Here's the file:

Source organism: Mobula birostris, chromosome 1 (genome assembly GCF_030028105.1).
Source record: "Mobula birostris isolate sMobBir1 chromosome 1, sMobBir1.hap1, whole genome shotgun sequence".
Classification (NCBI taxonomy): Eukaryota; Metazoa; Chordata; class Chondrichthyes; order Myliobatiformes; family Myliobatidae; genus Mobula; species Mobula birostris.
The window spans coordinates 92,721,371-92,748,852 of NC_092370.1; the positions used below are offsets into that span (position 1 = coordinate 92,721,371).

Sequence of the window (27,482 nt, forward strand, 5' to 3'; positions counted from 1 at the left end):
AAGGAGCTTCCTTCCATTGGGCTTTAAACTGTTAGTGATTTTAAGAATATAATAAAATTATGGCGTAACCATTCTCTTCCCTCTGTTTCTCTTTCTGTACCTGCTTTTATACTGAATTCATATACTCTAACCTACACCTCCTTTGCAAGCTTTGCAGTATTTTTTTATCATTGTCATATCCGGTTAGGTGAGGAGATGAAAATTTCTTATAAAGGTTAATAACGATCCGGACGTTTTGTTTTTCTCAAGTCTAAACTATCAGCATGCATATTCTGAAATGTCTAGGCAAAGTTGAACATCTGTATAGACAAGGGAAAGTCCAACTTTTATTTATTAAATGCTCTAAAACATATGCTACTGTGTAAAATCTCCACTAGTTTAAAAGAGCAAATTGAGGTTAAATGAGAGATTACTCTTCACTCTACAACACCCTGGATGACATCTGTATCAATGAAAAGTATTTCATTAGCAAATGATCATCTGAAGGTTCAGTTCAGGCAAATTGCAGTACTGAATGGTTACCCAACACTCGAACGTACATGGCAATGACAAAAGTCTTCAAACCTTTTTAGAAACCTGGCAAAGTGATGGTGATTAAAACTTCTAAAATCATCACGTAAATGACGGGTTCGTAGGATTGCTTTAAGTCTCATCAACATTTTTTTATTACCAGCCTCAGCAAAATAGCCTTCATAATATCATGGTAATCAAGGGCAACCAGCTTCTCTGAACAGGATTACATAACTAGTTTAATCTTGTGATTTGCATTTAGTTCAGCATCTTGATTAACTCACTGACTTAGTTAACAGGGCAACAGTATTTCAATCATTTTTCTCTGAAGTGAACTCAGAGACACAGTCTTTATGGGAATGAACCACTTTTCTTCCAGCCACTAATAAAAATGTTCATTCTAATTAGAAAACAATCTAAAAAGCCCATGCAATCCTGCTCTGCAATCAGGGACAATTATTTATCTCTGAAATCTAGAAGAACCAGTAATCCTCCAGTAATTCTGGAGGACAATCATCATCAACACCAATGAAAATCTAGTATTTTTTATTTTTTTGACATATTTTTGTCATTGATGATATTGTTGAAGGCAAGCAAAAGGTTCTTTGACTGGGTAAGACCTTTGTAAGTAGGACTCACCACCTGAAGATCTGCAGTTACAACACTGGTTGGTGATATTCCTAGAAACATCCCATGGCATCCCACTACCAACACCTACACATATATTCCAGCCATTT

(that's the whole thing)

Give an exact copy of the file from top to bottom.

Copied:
Source organism: Mobula birostris, chromosome 1 (genome assembly GCF_030028105.1).
Source record: "Mobula birostris isolate sMobBir1 chromosome 1, sMobBir1.hap1, whole genome shotgun sequence".
Classification (NCBI taxonomy): Eukaryota; Metazoa; Chordata; class Chondrichthyes; order Myliobatiformes; family Myliobatidae; genus Mobula; species Mobula birostris.
The window spans coordinates 92,721,371-92,748,852 of NC_092370.1; the positions used below are offsets into that span (position 1 = coordinate 92,721,371).

Sequence of the window (27,482 nt, forward strand, 5' to 3'; positions counted from 1 at the left end):
AAGGAGCTTCCTTCCATTGGGCTTTAAACTGTTAGTGATTTTAAGAATATAATAAAATTATGGCGTAACCATTCTCTTCCCTCTGTTTCTCTTTCTGTACCTGCTTTTATACTGAATTCATATACTCTAACCTACACCTCCTTTGCAAGCTTTGCAGTATTTTTTTATCATTGTCATATCCGGTTAGGTGAGGAGATGAAAATTTCTTATAAAGGTTAATAACGATCCGGACGTTTTGTTTTTCTCAAGTCTAAACTATCAGCATGCATATTCTGAAATGTCTAGGCAAAGTTGAACATCTGTATAGACAAGGGAAAGTCCAACTTTTATTTATTAAATGCTCTAAAACATATGCTACTGTGTAAAATCTCCACTAGTTTAAAAGAGCAAATTGAGGTTAAATGAGAGATTACTCTTCACTCTACAACACCCTGGATGACATCTGTATCAATGAAAAGTATTTCATTAGCAAATGATCATCTGAAGGTTCAGTTCAGGCAAATTGCAGTACTGAATGGTTACCCAACACTCGAACGTACATGGCAATGACAAAAGTCTTCAAACCTTTTTAGAAACCTGGCAAAGTGATGGTGATTAAAACTTCTAAAATCATCACGTAAATGACGGGTTCGTAGGATTGCTTTAAGTCTCATCAACATTTTTTTATTACCAGCCTCAGCAAAATAGCCTTCATAATATCATGGTAATCAAGGGCAACCAGCTTCTCTGAACAGGATTACATAACTAGTTTAATCTTGTGATTTGCATTTAGTTCAGCATCTTGATTAACTCACTGACTTAGTTAACAGGGCAACAGTATTTCAATCATTTTTCTCTGAAGTGAACTCAGAGACACAGTCTTTATGGGAATGAACCACTTTTCTTCCAGCCACTAATAAAAATGTTCATTCTAATTAGAAAACAATCTAAAAAGCCCATGCAATCCTGCTCTGCAATCAGGGACAATTATTTATCTCTGAAATCTAGAAGAACCAGTAATCCTCCAGTAATTCTGGAGGACAATCATCATCAACACCAATGAAAATCTAGTATTTTTTATTTTTTTGACATATTTTTGTCATTGATGATATTGTTGAAGGCAAGCAAAAGGTTCTTTGACTGGGTAAGACCTTTGTAAGTAGGACTCACCACCTGAAGATCTGCAGTTACAACACTGGTTGGTGATATTCCTAGAAACATCCCATGGCATCCCACTACCAACACCTACACATATATTCCAGCCATTT